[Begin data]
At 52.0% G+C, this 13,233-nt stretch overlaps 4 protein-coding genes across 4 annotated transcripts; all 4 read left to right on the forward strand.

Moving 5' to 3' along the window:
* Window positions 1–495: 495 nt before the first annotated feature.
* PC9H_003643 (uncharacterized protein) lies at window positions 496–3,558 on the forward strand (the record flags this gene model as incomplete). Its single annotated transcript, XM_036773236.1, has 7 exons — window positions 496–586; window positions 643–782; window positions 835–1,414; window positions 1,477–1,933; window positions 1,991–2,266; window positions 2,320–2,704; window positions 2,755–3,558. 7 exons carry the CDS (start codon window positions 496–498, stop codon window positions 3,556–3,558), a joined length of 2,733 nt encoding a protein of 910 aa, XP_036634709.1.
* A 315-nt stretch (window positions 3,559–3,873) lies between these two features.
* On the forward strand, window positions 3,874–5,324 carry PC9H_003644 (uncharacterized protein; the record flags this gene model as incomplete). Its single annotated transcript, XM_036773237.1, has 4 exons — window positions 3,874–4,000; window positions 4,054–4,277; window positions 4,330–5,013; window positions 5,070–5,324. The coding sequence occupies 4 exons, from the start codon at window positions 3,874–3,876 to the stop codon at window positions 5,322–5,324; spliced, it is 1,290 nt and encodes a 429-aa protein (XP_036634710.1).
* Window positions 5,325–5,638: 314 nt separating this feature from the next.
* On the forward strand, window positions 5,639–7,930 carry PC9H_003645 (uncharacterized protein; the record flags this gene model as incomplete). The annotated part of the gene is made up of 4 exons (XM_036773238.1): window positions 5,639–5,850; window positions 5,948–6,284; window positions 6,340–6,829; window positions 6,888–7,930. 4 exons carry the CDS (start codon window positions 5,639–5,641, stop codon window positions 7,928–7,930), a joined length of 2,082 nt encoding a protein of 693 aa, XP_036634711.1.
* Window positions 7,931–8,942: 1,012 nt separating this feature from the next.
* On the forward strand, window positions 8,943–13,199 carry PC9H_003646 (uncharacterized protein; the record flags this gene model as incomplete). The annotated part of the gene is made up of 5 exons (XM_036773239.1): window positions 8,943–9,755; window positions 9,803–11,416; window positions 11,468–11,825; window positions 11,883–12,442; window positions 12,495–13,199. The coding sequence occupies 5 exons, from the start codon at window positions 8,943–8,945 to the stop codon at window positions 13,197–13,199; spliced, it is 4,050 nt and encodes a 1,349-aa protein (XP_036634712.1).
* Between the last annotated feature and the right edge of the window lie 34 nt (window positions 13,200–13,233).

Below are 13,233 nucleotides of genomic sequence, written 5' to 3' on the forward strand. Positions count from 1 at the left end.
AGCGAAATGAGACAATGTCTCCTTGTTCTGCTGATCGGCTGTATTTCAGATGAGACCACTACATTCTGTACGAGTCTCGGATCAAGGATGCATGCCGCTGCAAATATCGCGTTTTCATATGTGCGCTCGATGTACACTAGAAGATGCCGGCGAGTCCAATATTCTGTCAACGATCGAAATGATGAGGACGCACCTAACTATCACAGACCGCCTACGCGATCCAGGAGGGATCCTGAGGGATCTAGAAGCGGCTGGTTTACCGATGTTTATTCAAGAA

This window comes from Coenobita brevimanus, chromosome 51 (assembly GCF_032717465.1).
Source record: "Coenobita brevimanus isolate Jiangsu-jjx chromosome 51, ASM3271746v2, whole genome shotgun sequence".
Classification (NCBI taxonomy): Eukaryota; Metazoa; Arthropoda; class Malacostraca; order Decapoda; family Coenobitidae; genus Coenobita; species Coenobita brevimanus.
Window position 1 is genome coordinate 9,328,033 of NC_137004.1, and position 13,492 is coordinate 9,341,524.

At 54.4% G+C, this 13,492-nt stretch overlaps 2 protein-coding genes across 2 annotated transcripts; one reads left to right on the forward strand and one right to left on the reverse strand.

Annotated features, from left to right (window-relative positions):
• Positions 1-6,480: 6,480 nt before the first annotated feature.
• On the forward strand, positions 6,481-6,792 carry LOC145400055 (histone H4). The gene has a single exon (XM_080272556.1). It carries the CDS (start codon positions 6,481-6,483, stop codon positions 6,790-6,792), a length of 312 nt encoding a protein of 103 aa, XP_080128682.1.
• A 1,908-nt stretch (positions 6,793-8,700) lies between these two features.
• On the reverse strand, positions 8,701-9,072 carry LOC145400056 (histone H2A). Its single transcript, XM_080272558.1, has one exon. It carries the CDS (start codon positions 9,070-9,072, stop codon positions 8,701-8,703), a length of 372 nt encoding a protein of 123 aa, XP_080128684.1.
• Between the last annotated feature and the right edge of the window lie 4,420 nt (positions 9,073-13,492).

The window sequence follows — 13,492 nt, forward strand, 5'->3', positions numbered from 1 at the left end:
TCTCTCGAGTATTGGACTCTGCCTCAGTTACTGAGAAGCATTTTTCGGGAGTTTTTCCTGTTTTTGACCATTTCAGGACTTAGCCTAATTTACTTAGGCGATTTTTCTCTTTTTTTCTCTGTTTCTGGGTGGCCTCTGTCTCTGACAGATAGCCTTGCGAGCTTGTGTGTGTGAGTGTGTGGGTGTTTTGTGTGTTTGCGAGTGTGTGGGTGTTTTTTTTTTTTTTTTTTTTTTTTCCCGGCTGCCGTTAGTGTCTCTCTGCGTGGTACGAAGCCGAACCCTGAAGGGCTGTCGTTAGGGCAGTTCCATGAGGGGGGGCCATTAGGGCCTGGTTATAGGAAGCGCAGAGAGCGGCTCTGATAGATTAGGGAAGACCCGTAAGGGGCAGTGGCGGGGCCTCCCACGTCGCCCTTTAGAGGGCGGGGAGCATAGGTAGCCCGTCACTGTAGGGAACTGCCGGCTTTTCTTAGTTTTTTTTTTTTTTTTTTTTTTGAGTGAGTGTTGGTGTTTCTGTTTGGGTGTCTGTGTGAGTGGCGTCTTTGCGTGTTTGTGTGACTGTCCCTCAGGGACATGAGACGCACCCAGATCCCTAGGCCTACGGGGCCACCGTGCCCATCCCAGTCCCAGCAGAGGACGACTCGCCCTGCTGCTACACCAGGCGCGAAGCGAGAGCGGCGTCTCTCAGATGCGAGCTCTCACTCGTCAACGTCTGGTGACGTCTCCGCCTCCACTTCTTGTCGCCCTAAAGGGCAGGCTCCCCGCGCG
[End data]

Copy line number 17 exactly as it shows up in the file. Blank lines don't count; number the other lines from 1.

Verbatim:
Window position 1 is genome coordinate 9,328,033 of NC_137004.1, and position 13,492 is coordinate 9,341,524.